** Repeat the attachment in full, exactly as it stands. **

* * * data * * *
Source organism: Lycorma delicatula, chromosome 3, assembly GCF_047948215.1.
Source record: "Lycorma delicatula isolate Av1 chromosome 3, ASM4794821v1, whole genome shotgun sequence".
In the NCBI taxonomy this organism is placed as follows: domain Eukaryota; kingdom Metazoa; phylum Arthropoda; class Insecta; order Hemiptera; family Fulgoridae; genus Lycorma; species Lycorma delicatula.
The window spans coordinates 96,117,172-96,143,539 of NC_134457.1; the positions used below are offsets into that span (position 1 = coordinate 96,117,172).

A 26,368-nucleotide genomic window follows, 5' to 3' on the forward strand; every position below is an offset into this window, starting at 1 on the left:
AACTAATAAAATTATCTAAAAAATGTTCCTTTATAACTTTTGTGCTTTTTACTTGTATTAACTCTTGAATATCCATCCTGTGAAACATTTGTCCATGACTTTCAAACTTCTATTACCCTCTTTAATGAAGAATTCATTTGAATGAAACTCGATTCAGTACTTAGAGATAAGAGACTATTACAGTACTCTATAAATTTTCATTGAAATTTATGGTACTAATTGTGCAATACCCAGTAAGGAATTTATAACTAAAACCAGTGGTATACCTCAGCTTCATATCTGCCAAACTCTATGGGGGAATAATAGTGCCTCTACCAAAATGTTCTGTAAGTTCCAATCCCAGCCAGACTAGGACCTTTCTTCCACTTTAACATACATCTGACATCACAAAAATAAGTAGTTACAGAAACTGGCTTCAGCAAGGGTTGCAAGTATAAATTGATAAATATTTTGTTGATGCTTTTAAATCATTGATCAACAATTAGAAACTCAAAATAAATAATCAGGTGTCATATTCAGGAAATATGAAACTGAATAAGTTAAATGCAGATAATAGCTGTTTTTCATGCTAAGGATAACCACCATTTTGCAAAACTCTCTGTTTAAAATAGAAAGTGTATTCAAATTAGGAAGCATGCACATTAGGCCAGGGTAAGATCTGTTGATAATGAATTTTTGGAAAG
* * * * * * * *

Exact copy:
Source organism: Lycorma delicatula, chromosome 3, assembly GCF_047948215.1.
Source record: "Lycorma delicatula isolate Av1 chromosome 3, ASM4794821v1, whole genome shotgun sequence".
In the NCBI taxonomy this organism is placed as follows: domain Eukaryota; kingdom Metazoa; phylum Arthropoda; class Insecta; order Hemiptera; family Fulgoridae; genus Lycorma; species Lycorma delicatula.
The window spans coordinates 96,117,172-96,143,539 of NC_134457.1; the positions used below are offsets into that span (position 1 = coordinate 96,117,172).

A 26,368-nucleotide genomic window follows, 5' to 3' on the forward strand; every position below is an offset into this window, starting at 1 on the left:
AACTAATAAAATTATCTAAAAAATGTTCCTTTATAACTTTTGTGCTTTTTACTTGTATTAACTCTTGAATATCCATCCTGTGAAACATTTGTCCATGACTTTCAAACTTCTATTACCCTCTTTAATGAAGAATTCATTTGAATGAAACTCGATTCAGTACTTAGAGATAAGAGACTATTACAGTACTCTATAAATTTTCATTGAAATTTATGGTACTAATTGTGCAATACCCAGTAAGGAATTTATAACTAAAACCAGTGGTATACCTCAGCTTCATATCTGCCAAACTCTATGGGGGAATAATAGTGCCTCTACCAAAATGTTCTGTAAGTTCCAATCCCAGCCAGACTAGGACCTTTCTTCCACTTTAACATACATCTGACATCACAAAAATAAGTAGTTACAGAAACTGGCTTCAGCAAGGGTTGCAAGTATAAATTGATAAATATTTTGTTGATGCTTTTAAATCATTGATCAACAATTAGAAACTCAAAATAAATAATCAGGTGTCATATTCAGGAAATATGAAACTGAATAAGTTAAATGCAGATAATAGCTGTTTTTCATGCTAAGGATAACCACCATTTTGCAAAACTCTCTGTTTAAAATAGAAAGTGTATTCAAATTAGGAAGCATGCACATTAGGCCAGGGTAAGATCTGTTGATAATGAATTTTTGGAAAG